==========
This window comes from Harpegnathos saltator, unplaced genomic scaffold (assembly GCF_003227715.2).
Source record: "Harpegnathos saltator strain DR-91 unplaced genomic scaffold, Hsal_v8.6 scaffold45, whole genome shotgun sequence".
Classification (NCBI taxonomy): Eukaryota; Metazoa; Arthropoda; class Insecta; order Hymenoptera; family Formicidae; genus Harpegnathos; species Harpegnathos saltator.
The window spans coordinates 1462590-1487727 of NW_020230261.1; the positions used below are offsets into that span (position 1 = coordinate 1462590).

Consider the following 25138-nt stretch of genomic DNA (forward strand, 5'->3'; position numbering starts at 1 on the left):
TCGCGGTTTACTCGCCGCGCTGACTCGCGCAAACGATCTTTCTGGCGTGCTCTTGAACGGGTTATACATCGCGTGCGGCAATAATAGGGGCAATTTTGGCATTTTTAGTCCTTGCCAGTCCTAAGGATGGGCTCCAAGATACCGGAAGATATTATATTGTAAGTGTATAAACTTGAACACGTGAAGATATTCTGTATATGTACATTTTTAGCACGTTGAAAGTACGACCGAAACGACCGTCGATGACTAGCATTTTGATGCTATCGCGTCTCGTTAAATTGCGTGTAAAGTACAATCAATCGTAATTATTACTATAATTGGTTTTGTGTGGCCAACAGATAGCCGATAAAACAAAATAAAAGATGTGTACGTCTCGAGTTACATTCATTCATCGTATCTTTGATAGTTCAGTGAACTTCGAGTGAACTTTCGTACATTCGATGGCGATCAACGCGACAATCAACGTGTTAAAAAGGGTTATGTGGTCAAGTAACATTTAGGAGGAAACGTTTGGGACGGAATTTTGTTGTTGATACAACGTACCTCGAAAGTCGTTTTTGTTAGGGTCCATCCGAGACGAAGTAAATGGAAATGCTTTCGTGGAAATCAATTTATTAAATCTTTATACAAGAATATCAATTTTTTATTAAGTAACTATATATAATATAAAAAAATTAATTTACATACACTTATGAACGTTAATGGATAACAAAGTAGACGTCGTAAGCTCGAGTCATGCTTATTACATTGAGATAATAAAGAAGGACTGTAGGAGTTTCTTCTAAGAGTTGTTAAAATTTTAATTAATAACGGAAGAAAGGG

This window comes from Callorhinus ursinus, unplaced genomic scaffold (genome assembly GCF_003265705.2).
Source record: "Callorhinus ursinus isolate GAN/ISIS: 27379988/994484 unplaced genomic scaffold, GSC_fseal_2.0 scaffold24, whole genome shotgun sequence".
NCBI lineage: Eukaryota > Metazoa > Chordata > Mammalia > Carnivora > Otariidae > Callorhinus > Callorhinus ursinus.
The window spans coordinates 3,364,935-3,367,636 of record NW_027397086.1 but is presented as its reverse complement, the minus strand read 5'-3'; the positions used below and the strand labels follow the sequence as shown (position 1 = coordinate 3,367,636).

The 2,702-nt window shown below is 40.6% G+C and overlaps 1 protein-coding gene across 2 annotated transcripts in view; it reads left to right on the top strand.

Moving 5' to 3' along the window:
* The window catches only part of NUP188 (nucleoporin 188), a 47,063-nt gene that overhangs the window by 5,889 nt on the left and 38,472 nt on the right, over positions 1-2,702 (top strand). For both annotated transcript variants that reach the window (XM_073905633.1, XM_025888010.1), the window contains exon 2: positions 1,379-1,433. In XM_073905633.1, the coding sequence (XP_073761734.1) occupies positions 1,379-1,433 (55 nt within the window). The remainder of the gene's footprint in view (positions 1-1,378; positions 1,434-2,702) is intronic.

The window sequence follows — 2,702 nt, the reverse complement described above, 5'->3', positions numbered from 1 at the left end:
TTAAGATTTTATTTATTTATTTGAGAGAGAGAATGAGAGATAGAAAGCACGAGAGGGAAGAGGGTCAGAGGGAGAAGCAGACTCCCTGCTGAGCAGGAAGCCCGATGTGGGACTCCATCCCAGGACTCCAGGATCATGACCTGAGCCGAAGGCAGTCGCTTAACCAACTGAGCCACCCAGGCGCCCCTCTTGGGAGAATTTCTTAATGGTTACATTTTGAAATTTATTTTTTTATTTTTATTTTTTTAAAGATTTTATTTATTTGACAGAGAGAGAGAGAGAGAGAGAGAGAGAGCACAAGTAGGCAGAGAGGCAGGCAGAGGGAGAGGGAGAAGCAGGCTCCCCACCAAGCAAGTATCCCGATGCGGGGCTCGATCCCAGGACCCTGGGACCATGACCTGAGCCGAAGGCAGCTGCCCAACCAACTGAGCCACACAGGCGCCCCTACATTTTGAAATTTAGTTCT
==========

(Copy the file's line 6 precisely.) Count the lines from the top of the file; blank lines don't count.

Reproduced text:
TCGCGGTTTACTCGCCGCGCTGACTCGCGCAAACGATCTTTCTGGCGTGCTCTTGAACGGGTTATACATCGCGTGCGGCAATAATAGGGGCAATTTTGGCATTTTTAGTCCTTGCCAGTCCTAAGGATGGGCTCCAAGATACCGGAAGATATTATATTGTAAGTGTATAAACTTGAACACGTGAAGATATTCTGTATATGTACATTTTTAGCACGTTGAAAGTACGACCGAAACGACCGTCGATGACTAGCATTTTGATGCTATCGCGTCTCGTTAAATTGCGTGTAAAGTACAATCAATCGTAATTATTACTATAATTGGTTTTGTGTGGCCAACAGATAGCCGATAAAACAAAATAAAAGATGTGTACGTCTCGAGTTACATTCATTCATCGTATCTTTGATAGTTCAGTGAACTTCGAGTGAACTTTCGTACATTCGATGGCGATCAACGCGACAATCAACGTGTTAAAAAGGGTTATGTGGTCAAGTAACATTTAGGAGGAAACGTTTGGGACGGAATTTTGTTGTTGATACAACGTACCTCGAAAGTCGTTTTTGTTAGGGTCCATCCGAGACGAAGTAAATGGAAATGCTTTCGTGGAAATCAATTTATTAAATCTTTATACAAGAATATCAATTTTTTATTAAGTAACTATATATAATATAAAAAAATTAATTTACATACACTTATGAACGTTAATGGATAACAAAGTAGACGTCGTAAGCTCGAGTCATGCTTATTACATTGAGATAATAAAGAAGGACTGTAGGAGTTTCTTCTAAGAGTTGTTAAAATTTTAATTAATAACGGAAGAAAGGG